Food - Destination Whole Foods
How local products make it from the farmers market to the supermarketThursday April 14, 2016 04:00 am EDT
Say you’re a local maker and you’ve got the tastiest pickled pawpaws in town — an item you think should be sold at your neighborhood Whole Foods. Now what? How does a local product make it onto one of those shelves?
The Austin-based supermarket chain has more than 400 stores in the U.S., Canada, and the U.K. Whole Foods boasts having the “highest quality natural and organic products available.” With more than 700 locally made products and counting stocked across its Southern region, Whole Foods attempts to imbue a sense of place through its inventory. The store sources 10 percent to 15 percent of all its grocery goods locally and is considered one of the most effective springboards for locally made brands.
The Whole Foods system is broken into 12 regions. Each region has coordinators and buyers for different categories (prepared foods, grocery, produce, etc.). Each department has a local liaison who fields inquiries from potential suppliers and manages relationships between local producers, stores, and the regional office. Liaisons seek out new goods on an ongoing basis, actively scouting local farmers markets for up-and-coming products, especially when the opening of a new store is on the horizon.
According to Kate Medley, who manages the liaisons in our region, there is no secret formula for getting into Whole Foods. Medley says Whole Foods’ goal is to appeal to varying demographics, which is why, despite Atlanta’s proximity to North Georgia orchards, you might see local stores stocking more Washington apples than apples from nearby Ellijay.
Before initiating the rigorous application process, prospective producers should, first and foremost, ensure their products avoid the more than 75 items on Whole Foods’ unacceptable ingredients list. No-nos include artificial colors and flavors, bleached flour, and high fructose corn syrup.
“It’s important for people to know on the front end that it’s really hard, lots of paperwork and hurdles,” Medley says. “It’s ultimately a service to our customers. All of our core values mean we are doing the homework for you.”
Medley also recommends local makers know what distinguishes their product from possible competitors. Do you have a compelling story? Because “It’s good” and “My friends love this stuff” are not enough. Walk the store and find the place where you would see your jar. Is it a good fit? Are there competitors with better ingredients?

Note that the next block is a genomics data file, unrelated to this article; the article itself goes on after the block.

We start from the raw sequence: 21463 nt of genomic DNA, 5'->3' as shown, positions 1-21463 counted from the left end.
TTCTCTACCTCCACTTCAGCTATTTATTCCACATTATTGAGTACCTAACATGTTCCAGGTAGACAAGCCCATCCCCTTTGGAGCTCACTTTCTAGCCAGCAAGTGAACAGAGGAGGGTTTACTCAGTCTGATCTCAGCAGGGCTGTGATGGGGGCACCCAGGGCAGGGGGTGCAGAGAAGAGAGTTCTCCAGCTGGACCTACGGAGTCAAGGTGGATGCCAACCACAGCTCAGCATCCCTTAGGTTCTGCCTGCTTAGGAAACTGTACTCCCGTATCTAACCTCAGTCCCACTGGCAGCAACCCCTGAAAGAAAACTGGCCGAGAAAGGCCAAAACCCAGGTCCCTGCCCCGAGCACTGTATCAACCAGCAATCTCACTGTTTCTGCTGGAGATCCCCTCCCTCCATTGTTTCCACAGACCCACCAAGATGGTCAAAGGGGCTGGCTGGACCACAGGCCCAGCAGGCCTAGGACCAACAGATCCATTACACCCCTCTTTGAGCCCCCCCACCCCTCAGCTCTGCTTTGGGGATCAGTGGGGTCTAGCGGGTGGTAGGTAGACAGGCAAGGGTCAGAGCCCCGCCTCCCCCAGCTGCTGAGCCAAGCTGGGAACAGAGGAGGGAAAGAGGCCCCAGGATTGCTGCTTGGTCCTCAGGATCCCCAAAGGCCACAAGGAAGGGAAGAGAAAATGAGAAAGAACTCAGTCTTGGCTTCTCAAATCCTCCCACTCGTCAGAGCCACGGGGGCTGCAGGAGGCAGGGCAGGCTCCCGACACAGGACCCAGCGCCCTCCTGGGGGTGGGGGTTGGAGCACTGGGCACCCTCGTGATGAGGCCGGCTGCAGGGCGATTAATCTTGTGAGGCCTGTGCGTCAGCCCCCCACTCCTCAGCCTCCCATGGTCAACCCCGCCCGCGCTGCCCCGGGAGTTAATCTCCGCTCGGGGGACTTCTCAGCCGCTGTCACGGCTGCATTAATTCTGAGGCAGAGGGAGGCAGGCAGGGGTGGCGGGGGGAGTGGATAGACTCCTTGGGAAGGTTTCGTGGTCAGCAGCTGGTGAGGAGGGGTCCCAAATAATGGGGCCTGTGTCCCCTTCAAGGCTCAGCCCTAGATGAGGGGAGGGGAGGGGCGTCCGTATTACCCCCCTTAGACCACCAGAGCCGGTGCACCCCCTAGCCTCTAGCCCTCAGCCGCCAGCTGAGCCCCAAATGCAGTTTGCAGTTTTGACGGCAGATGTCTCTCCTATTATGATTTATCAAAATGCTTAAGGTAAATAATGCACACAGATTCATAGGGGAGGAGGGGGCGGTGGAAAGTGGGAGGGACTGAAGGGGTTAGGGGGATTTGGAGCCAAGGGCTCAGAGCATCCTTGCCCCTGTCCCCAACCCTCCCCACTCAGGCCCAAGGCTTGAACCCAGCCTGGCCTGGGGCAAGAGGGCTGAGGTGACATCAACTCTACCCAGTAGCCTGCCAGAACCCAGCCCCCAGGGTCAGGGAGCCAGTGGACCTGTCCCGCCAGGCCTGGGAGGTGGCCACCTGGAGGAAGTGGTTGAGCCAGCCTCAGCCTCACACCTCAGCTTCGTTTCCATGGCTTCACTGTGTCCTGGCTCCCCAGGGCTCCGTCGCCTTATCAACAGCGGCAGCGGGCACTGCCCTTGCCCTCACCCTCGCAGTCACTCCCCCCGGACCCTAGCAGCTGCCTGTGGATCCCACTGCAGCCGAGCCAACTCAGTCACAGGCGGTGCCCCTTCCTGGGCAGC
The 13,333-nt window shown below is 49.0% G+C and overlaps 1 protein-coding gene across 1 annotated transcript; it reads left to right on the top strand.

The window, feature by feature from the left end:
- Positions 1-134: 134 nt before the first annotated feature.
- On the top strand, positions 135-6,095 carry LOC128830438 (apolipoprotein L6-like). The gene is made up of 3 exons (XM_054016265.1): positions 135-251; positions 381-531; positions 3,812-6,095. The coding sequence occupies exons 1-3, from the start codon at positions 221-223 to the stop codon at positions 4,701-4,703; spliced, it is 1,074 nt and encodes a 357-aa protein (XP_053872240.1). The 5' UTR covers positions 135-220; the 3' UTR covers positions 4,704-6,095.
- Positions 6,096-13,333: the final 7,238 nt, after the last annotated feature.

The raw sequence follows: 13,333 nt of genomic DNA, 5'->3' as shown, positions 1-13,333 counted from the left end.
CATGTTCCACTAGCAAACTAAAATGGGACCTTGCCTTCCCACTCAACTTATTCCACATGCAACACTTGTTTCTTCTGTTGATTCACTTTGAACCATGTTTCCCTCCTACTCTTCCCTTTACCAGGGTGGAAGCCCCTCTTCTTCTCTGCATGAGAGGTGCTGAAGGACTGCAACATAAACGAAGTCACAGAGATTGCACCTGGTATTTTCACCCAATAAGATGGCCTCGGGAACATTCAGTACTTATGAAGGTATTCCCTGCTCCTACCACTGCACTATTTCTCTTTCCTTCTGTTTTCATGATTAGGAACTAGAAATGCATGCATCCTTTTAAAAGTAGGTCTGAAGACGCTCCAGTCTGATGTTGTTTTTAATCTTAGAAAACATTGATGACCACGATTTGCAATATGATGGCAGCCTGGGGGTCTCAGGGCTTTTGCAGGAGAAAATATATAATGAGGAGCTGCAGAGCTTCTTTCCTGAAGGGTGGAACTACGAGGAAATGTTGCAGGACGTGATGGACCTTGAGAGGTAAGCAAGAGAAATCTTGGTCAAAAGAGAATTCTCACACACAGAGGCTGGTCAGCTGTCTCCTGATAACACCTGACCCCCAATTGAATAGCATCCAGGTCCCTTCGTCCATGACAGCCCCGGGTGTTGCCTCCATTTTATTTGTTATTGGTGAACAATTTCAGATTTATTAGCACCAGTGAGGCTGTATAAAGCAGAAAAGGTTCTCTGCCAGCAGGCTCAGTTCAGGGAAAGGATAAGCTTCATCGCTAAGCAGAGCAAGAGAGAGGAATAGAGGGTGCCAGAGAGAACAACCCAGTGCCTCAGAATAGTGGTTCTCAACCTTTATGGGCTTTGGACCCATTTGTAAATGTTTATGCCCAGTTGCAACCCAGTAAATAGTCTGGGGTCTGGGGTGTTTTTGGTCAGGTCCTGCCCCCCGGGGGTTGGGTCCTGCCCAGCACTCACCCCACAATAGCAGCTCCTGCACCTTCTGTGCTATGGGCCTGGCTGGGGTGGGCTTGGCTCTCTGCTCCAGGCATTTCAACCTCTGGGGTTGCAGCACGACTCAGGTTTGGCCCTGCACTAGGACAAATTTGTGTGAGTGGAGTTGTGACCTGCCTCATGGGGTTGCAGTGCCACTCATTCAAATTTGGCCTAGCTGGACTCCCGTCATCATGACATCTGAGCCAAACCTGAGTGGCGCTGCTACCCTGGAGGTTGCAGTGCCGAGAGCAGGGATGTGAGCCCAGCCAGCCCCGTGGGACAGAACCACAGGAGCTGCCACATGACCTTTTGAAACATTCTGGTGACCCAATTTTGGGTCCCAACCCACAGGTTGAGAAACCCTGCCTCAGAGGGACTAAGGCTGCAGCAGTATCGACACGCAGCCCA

“Partnering with people that have the same ethics and morals is important to us,” says Nick Melvin, the Atlanta chef behind Doux South pickles. Doux South landed a spot in its first Whole Foods store in March 2014. Now they’re available in stores across the country.
Melvin approached Whole Foods though a distributor, a broker who introduces new items to stores, to get his foot in the door. The slow process began with pickles on the olive bar at the Briarcliff location, then jars on the shelf, then jars in other local stores, and, finally, jars in stores nationwide.
Ayesha Paul of Atlanta-based Pop Stars Gourmet Pops had a PB&J pop that used Whole Foods brand peanut butter and jelly in the recipe. As time went on, the grocery department noticed she was purchasing oodles of peanut butter and jelly. Word got back to a team leader who spoke with Paul the next time she was in. Paul told him about her pops, brought some samples in at his request, and, a month later, Pop Stars could be found in Whole Foods’ coolers. Once in stores, Paul says business increased noticeably through catering jobs and referrals from people who were introduced to her pops through the store. “It was a great platform for our product,” Paul says.
Melvin says the exposure from Whole Foods placement dramatically changed his business, too. Stores actively promoted his pickles, and they sold well. When Melvin needed to up his production to keep up with demand, he looked to Whole Foods. In July 2015, Doux South was accepted into Whole Foods’ Local Product Loan Program, a program that awards local businesses low-interest loans. The extra funds allowed Melvin to purchase additional equipment and increase Doux South’s production.
So, to all the Atlanta makers who want to sell their wares at Whole Foods someday, remember that foragers step up their scouting efforts when new stores open and we’ve currently got two (Brookhaven and Midtown) in the works.